Jinxed by Amy McCulloch (9781492683742)
Set in a modern world where smartphones have been replaced by companion robots shaped like a variety of animals, this middle-grade novel is a dynamic mix of STEM, science fiction and robot battles. Lacey spends most of her time in her basement cave where she works on baku, the smart pets that accompany everyone around. Lacey longs to get into Profectus, the school that feeds people directly into Moncha, the company behind the bakus. She knows her grades are high enough and her test scores are strong, but she gets a rejection letter. It may be because of her mysterious father who left both their family and Moncha when Lacey was five. Then Lacey discovers a ruined baku in a ravine after saving her friend’s new baku from a fall. She works for months to restore the entire machine and when the cat baku finally comes online, Lacey receives an email that she has actually been accepted to Profectus. Jinx, the cat baku, and Lacey make their way into the elite school, but all is not what it seems both at Moncha and with Jinx.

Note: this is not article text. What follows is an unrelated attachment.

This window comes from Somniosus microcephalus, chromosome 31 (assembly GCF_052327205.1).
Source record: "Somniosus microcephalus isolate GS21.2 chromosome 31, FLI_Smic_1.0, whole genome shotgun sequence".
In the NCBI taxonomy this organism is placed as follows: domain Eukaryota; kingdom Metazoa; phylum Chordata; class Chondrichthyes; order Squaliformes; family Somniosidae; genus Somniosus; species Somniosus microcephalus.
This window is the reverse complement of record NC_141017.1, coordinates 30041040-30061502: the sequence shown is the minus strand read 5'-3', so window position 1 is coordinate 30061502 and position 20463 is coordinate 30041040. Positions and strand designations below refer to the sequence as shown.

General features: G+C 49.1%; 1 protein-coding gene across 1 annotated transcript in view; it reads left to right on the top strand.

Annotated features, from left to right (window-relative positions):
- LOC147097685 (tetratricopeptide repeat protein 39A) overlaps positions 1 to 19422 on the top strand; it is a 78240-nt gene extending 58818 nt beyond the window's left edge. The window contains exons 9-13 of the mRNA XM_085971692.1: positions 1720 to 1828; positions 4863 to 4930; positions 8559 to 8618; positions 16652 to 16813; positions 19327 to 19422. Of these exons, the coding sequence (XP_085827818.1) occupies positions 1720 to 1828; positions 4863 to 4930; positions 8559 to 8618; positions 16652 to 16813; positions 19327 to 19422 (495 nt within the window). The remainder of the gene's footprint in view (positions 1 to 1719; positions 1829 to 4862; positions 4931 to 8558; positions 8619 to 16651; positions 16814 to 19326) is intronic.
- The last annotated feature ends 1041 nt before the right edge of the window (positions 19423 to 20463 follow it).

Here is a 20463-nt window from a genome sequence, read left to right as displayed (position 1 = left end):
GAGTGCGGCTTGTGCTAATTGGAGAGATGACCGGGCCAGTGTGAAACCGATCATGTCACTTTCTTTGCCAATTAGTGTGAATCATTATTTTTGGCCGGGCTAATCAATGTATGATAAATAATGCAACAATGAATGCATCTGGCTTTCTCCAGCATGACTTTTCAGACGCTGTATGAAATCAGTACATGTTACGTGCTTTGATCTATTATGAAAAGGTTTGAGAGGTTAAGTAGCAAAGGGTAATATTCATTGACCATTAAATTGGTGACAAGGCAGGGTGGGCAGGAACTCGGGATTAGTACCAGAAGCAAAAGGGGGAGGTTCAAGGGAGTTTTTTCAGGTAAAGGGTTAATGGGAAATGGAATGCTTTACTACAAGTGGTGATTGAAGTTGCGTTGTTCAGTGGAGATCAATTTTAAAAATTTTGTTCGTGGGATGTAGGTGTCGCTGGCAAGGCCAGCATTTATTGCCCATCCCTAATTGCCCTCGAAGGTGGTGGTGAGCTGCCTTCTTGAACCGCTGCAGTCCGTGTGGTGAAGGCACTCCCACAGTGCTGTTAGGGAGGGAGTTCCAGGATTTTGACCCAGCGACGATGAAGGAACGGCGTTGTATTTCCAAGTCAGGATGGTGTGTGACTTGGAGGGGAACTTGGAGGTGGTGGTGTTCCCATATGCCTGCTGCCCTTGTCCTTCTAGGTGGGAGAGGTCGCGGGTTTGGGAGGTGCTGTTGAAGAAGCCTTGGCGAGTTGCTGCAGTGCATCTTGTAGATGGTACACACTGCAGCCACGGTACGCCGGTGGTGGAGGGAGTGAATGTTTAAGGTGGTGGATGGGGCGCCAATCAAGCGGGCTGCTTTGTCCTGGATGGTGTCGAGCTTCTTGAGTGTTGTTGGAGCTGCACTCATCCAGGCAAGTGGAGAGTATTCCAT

McCullough has written a middle grade novel that is perfect for devouring quickly. It offers a hint of middle grade romance along with the science fiction and STEM elements. The technology on display is enthralling, making sense as to why it took society by storm. Readers will long for their own baku too. Lacey’s skill with technology and her dedication to it is shown very clearly, honoring the time it takes to both learn and accomplish this high-level work. The baku battles are written with clarity that allows readers to follow them easily and with strong pacing that keeps the action quick and exciting.
The relationship between Jinx and Lacey is key to the book. Using a cat form as the baku who is rather aloof and does what he wants to do, rather than being perfectly biddable and helpful, makes it really function. Elements in the novel that may not make sense early on, will by the end of the first novel, though many questions are left unanswered for future books in the series.
A great first in a new series that may make middle graders look up from their phones. Appropriate for ages 10-13.
Reviewed from e-galley provided by Sourcebooks.